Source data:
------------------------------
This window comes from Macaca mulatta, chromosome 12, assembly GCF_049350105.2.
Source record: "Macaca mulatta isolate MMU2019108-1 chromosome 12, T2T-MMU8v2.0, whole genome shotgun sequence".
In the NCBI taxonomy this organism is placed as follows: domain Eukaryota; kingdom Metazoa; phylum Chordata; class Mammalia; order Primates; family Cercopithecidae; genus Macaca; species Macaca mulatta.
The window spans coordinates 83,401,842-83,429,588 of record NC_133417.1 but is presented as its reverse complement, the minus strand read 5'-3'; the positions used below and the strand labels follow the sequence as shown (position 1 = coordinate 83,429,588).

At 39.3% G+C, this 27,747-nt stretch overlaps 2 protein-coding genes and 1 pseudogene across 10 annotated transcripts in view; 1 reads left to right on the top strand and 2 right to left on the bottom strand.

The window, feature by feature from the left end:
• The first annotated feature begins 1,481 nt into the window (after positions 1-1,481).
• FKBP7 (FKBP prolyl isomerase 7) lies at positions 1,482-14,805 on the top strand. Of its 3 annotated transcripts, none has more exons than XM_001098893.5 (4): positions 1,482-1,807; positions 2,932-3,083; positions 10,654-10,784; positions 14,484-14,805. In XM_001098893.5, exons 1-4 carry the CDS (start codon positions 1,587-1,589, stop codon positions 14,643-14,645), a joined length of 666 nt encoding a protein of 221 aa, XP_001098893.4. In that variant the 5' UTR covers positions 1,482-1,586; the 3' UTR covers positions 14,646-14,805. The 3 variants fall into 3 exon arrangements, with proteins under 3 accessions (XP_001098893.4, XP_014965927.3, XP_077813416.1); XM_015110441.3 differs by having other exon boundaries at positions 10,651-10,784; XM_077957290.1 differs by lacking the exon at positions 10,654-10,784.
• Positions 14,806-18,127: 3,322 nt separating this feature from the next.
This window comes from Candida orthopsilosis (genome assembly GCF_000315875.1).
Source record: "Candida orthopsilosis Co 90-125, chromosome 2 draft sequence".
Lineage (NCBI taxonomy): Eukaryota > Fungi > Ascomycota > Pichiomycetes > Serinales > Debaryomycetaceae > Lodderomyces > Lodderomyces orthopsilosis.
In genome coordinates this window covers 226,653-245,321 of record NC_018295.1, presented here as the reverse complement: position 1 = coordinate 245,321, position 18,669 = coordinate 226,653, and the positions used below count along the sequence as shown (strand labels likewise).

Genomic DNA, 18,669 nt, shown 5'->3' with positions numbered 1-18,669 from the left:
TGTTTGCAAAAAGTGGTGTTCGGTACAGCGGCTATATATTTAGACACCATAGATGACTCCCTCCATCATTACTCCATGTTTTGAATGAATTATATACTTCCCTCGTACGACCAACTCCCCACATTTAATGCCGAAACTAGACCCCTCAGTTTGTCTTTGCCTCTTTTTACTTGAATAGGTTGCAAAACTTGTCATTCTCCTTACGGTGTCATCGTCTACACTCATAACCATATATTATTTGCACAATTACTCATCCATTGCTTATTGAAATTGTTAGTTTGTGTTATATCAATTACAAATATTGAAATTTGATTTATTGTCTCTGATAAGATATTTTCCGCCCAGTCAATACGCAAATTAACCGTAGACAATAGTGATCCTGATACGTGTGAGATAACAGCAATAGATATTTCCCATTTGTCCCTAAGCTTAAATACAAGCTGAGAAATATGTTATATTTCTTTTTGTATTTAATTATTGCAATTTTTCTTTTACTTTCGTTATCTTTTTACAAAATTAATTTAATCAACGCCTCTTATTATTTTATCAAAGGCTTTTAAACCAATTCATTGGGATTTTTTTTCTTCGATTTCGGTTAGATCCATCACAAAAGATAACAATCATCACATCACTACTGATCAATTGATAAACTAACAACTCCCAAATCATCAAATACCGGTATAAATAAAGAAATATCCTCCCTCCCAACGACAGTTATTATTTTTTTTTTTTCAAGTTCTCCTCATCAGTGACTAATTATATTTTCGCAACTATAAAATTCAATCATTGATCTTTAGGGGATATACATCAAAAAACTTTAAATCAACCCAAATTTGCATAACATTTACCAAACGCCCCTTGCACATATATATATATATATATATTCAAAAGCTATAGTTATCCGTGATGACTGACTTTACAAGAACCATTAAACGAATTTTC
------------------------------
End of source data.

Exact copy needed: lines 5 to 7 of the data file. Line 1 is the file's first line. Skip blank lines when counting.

At 39.3% G+C, this 27,747-nt stretch overlaps 2 protein-coding genes and 1 pseudogene across 10 annotated transcripts in view; 1 reads left to right on the top strand and 2 right to left on the bottom strand.

The window, feature by feature from the left end:
• The first annotated feature begins 1,481 nt into the window (after positions 1-1,481).